Why do Britain's banks always win?

Why do Britain's banks always win?

Why is it that, even after the worst financial crisis in our history, after countless examples of wrongdoing and some flagrant examples of fraud, of blatantly excessive rewards for underperformance, we are still so reliant on our big banks?

It is hardly a new question.

Back in the wake of the 1930s, one of the most popular books about the Great Crash, Where Are The Customers’ Yachts by Fred Schwed, examined why it was that it was always the bankers and financiers (rather than the customers) who managed to make the most money, even after the crash.

Clearly companies, like individuals, need to borrow in order to invest – whether to build a new factory, to employ an extra staff member or to pay for the raw materials they will then turn into a finished product.

On paper at least, finance is supposed to be akin to a utility. The clue is in the technical term for what they do: financial intermediation.

The role of banks is to provide a conduit (to intermediate), connecting those who want to borrow with those who want to lend.

As social lending and microfinance have proven, it is quite possible to connect borrowers and lenders without a bank in the middle.

And yet, somehow, in this country at least, banks remain indispensable.

Between the start of 2003 and the end of 2007 – in other words the five years preceding the crisis – British companies borrowed a whopping £197bn from UK banks.

In theory, they could have raised that money by issuing bonds or shares instead, but Bank of England figures show they raised a net total of only £6.7bn in capital (bonds and shares).

In other words, Britain’s companies have been extraordinarily reliant on banks to get their cash – to a far greater extent than in the US, for instance.

Now, certain companies always need to rely on banks rather than selling off bonds and shares – for one thing, many of the smallest companies are too small to afford the regulatory and administrative costs of issuing a bond or shares.

But that doesn’t explain why Britain is so unduly reliant on banks.

What it does explain, though, is why so much is being done – so much anaesthetic thrown in the banking system’s direction – in order to try to get lending going again.

For if you look at what happened to those figures on lending to businesses post-crisis, they look exceedingly grim.

According to Bank of England figures released today, between the end of 2007 and the most recent quarter, British businesses actually paid back £9.5bn to UK banks.

That explains, in pretty short order, why the economy is in so much trouble.

Britain’s companies had enjoyed a flow of financing from the banks equivalent to £107m a day in the five years running up to the financial crisis.

Today it is not merely that they don’t have that money coming in from banks, it is that they are having to pay them back £5.8m a day.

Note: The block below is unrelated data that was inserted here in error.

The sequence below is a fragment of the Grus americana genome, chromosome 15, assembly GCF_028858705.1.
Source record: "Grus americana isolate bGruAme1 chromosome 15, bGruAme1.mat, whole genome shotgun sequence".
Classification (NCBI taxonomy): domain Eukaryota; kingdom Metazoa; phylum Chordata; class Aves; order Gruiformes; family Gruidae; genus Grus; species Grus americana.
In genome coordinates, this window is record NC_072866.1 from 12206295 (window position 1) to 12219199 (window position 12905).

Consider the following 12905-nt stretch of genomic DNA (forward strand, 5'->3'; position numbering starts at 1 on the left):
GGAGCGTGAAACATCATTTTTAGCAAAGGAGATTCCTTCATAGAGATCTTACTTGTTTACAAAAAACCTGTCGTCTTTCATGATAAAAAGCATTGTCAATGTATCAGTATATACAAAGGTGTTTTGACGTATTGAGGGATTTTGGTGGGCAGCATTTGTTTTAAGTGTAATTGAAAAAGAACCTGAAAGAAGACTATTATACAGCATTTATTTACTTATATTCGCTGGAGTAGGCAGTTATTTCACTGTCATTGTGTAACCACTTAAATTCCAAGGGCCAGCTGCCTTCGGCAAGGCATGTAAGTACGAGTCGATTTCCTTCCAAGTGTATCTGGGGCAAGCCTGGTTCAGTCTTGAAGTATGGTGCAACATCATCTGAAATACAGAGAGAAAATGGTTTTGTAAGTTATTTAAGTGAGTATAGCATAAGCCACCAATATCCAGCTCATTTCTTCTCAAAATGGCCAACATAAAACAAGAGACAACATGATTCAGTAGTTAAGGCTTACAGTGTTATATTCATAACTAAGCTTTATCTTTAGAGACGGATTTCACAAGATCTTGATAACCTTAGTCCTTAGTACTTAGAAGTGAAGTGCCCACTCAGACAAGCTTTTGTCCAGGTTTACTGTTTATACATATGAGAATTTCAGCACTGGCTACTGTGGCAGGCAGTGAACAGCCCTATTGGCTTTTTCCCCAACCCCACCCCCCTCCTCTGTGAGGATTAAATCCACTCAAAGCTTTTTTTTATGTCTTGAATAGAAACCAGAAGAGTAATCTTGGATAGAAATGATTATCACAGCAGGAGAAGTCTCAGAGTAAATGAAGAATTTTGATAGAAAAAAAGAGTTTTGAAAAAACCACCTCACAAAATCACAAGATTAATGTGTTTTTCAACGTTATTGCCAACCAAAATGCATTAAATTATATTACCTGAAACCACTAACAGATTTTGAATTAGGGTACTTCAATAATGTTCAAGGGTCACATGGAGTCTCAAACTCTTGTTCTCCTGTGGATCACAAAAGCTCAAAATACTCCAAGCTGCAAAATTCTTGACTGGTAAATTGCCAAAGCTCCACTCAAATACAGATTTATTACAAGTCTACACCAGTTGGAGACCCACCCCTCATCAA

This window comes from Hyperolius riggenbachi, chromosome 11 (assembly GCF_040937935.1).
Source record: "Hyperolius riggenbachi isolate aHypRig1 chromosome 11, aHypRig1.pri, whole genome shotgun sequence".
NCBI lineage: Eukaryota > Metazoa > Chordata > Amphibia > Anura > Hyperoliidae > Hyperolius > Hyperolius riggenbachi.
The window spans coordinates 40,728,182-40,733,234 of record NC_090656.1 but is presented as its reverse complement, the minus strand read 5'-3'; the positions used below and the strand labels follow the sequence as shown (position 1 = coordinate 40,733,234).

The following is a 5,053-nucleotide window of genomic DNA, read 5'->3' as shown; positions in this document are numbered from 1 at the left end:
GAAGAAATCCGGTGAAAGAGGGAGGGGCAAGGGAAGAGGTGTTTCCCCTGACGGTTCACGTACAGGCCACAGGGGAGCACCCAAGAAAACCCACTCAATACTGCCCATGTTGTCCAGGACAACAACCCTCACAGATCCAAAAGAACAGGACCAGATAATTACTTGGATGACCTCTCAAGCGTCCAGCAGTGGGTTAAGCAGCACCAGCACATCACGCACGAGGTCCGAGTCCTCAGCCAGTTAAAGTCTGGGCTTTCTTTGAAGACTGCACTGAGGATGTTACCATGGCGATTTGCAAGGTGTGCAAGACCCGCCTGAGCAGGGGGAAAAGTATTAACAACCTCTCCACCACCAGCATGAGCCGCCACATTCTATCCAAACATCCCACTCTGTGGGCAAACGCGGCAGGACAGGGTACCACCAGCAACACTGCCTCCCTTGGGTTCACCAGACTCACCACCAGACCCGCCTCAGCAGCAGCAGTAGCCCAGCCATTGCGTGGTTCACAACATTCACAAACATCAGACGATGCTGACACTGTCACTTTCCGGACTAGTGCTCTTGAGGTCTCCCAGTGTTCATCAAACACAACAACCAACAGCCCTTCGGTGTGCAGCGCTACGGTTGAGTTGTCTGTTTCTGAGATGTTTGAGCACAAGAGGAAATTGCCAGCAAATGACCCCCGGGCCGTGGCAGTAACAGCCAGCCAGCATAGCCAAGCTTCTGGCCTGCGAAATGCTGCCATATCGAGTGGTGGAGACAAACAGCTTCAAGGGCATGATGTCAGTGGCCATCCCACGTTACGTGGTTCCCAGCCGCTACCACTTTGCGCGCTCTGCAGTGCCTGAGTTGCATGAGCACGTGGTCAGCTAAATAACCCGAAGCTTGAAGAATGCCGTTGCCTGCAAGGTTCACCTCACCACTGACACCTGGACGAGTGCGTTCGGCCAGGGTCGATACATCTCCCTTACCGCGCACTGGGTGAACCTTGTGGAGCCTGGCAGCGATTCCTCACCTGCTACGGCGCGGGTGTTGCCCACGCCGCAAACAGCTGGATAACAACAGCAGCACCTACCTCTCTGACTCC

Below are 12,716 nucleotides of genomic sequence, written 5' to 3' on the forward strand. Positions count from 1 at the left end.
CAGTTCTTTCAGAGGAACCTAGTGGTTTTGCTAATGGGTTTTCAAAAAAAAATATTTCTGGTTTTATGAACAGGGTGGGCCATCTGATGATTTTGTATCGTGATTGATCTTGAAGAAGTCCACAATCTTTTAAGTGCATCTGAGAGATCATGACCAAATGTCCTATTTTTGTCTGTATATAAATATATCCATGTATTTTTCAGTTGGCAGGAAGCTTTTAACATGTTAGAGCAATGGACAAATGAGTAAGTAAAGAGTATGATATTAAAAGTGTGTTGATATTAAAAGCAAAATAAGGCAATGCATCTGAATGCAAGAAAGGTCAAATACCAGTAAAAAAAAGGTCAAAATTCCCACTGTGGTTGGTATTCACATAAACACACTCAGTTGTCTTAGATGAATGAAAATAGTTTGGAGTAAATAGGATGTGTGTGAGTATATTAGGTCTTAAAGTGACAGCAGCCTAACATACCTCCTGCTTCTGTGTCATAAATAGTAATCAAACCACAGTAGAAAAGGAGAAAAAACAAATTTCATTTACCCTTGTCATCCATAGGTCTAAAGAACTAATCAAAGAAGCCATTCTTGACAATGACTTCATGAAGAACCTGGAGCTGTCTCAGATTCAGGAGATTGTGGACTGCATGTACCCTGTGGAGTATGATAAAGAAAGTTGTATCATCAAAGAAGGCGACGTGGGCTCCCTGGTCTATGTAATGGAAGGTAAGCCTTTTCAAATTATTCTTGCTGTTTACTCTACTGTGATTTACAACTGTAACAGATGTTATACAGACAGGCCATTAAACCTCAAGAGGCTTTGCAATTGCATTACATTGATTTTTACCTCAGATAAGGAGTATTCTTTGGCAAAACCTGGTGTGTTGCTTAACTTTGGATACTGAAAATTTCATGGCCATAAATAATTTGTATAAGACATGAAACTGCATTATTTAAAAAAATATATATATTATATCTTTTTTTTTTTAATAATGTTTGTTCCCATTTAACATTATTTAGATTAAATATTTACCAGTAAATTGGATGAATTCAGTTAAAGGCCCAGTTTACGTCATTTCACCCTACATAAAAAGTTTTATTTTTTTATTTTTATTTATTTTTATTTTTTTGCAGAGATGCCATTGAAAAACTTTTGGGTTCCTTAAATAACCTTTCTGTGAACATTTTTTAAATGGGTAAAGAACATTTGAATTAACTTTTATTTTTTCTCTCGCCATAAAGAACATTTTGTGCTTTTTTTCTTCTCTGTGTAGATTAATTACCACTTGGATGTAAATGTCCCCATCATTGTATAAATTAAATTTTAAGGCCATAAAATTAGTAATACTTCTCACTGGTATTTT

There is some positive news, which is that in response, companies have started to turn to the capital markets, raising £52.5bn in shares and bonds since the end of 2007.

However, and you can see the story in the graph above, this is less than half the total financing they were used to before the crisis.

Moreover, given small businesses cannot easily tap the capital markets, they are not benefiting from this shift away from the banks.

They still need bank loans to keep themselves afloat. And given it is small businesses we rely on to create the majority of net new jobs in Britain, that is why banks are almost invariably kept afloat even after having erred enormously during a financial crisis.

The Government’s trade-off is quite simple: supporting the banking system may well mean some of its members are not punished as severely as they would otherwise have been.

But if that is what it takes to ensure the economy does not tumble into an even deeper hole, perhaps it is worth it?

Or is it?

Some would argue that all of the above is precisely why the Government should be setting up its own bank to lend to customers.

The problem is that, first, it is not entirely clear that they would be any more willing to lend to customers – after all, the drying up of loans is at least partly down to the fact that many lenders fear they will not get their money back because those businesses will go bust.

Second, some would argue that it is not the Government’s role to decide which companies should get money and which ones should not. It smacks, they might add, of 70s style dirigiste policy.

However, the fact remains that the Government has already done precisely this.

It has supported a banking system which would, without its help, have collapsed.

That may have prevented an even deeper economic collapse than happened.

But it means many of those who were responsible for the worst abuses during the financial crisis are not merely still in their jobs, but they benefit from the subsidy the banking system still receives.